Follow along as we set up our new homestead. Before the very first post hole is dug, we needed to do some soul searching and make sure we're on the same page. Being two separate individuals with separate dreams, you can imagine we'll run into difficulties, disagreements, and occasional hurt feelings. I have to admit that I'm the one who really, really, really wants a farm and Farm Hero (his new name) may or may not be as ambitious as I when it comes to planning, building, and the work that needs to be done. Not that he won't do it, but perhaps not at the pace I would like. If nothing else, this new farm life has caused both of us to stretch and grow, and mostly, communicate!
Farms don't just happen on their own. They take planning. They take work. They take money. I'm a process person, so here it is... our planning process. Follow along on our blog for the next couple months, and feel free to use anything and everything that may help you on your journey, even if it's not a farm.
Our planning process is divided into steps, from making decision, through defining values, understanding resources, crops, animals, marketing, long-term goals, and so on. There is no time-line for the actual work that needs to be done, but these planning steps will be covered in depth. Please sign up on the homepage of our website to be notified by email of each blog so you don’t miss a step!
STEP ONE - THE BOSS
Who’s in charge around here, anyway?
First question: Who are the decision makers on your farm?
Let’s just get this elephant off the table right now. Are you in charge? Is your spouse in charge? Does your father-in-law hold a large claim because of the money he loaned you? How are you going to split up the decisions and the responsibilities? This cannot be a free-for-all!
Everyone who has a claim or a stake in your farm needs to sit at the same table at the same time and make some very clear decisions and decide on some very solid boundaries. Many people’s draw toward farm ownership is the peace it brings. Let’s make sure the inside of the farmhouse is as peaceful as the outside. Let’s get everyone on the same page to avoid frustrations and disagreements down the road.
Are you the organized one who orders seeds months in advance, color codes the pantry, balances the record books to the penny? (Yeah, that' me.) Is your spouse the compulsive type who buys a shiny new tractor without consulting anyone else, and now your plans for building that new greenhouse next spring are dashed? (Yep, I know that guy.) Let’s draw some lines in the sand (or the hay field, as it were) and ask everyone to get on board.
Take a hard look at everyone’s talents and input and decide right now who is in charge of what. These delegations can be changed at a later date if all agree. Perhaps dealing with customers is driving you to drink, but your spouse is a people person who could chat with the ladies at the farm market until the cows come home. Let’s put your spouse in charge of customer service! Whew, that takes the load off, doesn't it?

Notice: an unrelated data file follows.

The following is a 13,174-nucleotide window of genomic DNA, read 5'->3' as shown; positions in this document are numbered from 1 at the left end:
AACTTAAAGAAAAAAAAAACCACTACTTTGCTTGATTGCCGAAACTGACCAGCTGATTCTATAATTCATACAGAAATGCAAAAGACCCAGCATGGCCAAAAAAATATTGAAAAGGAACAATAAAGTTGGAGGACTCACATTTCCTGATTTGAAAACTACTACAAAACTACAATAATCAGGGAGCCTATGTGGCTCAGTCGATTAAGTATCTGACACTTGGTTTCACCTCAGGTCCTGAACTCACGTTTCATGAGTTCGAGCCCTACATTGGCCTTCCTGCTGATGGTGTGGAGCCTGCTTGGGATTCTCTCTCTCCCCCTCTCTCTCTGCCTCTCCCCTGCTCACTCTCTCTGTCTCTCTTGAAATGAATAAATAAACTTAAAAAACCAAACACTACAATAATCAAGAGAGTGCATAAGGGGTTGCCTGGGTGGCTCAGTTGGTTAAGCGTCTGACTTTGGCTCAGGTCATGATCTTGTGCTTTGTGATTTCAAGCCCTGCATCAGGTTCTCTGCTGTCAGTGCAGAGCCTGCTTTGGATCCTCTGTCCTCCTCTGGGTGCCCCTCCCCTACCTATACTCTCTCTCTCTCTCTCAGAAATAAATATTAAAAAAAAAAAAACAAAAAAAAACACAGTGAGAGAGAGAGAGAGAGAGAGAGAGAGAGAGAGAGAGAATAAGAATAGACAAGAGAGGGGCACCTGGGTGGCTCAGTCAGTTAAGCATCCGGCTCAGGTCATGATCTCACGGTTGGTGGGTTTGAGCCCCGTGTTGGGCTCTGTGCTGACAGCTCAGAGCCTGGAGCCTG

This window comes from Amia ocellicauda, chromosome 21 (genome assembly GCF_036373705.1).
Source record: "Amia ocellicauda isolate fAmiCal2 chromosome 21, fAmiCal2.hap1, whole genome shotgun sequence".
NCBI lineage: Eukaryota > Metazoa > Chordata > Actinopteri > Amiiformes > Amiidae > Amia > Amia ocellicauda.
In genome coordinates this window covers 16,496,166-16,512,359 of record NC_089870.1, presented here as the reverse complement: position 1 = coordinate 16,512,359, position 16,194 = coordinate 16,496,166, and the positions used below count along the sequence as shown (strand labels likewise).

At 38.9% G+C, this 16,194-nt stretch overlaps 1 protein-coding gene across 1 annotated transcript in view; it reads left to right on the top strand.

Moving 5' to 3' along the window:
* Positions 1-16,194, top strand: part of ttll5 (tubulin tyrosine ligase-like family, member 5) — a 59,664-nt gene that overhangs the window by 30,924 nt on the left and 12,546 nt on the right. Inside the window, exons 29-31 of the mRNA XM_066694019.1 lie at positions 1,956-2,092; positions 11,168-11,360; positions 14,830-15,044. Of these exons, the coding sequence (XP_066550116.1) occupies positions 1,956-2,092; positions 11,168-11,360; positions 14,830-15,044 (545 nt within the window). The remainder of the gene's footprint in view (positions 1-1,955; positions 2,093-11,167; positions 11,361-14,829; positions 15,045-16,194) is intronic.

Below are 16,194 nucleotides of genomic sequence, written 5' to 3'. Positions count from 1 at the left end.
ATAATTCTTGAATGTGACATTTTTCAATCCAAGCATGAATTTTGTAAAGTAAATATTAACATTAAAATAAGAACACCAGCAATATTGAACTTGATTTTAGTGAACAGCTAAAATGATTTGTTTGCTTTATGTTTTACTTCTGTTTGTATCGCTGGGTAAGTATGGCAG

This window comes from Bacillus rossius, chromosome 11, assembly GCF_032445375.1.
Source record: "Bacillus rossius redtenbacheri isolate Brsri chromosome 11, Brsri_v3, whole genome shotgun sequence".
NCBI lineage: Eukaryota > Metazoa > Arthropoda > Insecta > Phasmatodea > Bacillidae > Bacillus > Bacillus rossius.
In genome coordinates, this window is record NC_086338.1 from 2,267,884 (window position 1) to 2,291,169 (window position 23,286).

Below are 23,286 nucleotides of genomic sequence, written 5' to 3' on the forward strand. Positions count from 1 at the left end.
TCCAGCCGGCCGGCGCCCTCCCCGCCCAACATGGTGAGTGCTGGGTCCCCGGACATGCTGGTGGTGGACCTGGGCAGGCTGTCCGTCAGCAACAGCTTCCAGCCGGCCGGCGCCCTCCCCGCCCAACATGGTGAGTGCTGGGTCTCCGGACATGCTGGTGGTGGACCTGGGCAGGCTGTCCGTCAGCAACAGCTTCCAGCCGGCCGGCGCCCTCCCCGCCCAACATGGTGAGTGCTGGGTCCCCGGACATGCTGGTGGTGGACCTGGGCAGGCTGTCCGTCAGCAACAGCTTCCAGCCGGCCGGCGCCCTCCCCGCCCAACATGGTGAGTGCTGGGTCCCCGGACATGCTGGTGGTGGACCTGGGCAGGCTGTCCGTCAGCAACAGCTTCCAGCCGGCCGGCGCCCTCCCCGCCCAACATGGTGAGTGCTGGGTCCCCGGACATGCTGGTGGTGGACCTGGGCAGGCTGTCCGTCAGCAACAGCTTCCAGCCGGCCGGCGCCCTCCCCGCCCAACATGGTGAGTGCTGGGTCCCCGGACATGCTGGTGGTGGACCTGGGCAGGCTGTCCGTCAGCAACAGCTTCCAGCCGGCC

On our farm, Farm Hero is the dreamer. He’s always rambling about doing this or building that or buying the other, but without my planning, none of his dreams would ever come to fruition, for I am the planner, the record keeper, the organizer. With all my award-winning planning skills, I still don’t have the muscle to get big physical projects done without hiring someone to do them. Therefore, he is the muscle behind what I need done, when I decide to move a fence, or redesign a coop.
I’m also the marketing whiz. I love all the details and planning that go into putting ideas out into the public light. (I wrote this blog, didn’t I? And even though I can write a blog, I have no patience for computer glitches. Farm Hero has the patience of a saint and will methodically work through the most complex tech problem.) Anyway, back to marketing. I have tons of ideas about ways to get attention, but my husband is the visual guy and graphic designer. He can work Photoshop like nobody's business. If I put my ideas out on my own, they’d probably be mailed to you in colored pencil with crooked pictures and some thumb tacks included so you could hang them on your wall.
All that being said, if you’re ready to start planning your farm or homestead or new business, and you have a partner, spouse, investors - begin with these basic questions:
Who are the decision makers?
What skills do each bring to the table?
Who is the marketer?
The record keeper?
The garden planner?
The customer service person?
The blog/website admin?
The animal tender?
The whatever-it-is-you-do person?
Which jobs are split and how do you split them?
So, How Much is this Going to Cost??
Now that you know who is in charge, take some time to set some financial boundaries. This can also be a moving line in the sand, but everyone needs to know where that line is. My husband says his budget to spend on the farm without our mutual consent is $300. He says that my budget is apparently $563.91. I don’t know where he came up with that, but I really did need that new dress, shoes, and purse for the wedding. I didn’t think special occasion attire was included in the farm budget. Obviously, we need to talk about finances just a little more. Do you see where this can go from happy farm to grumpy disagreements very quickly? Compulsive buyers may have a tough time with this whole boundary concept, but if everyone is on the same page, there will be no arguments later, and that’s what we’re aiming for.
So, what's your budget or project size that you need everyone’s agreement to proceed?
Join us next time for Values
Learn how to make farm and business decisions with your core values in mind.
Until next time,
Grab one of these cute coffee mugs and make your statement! :)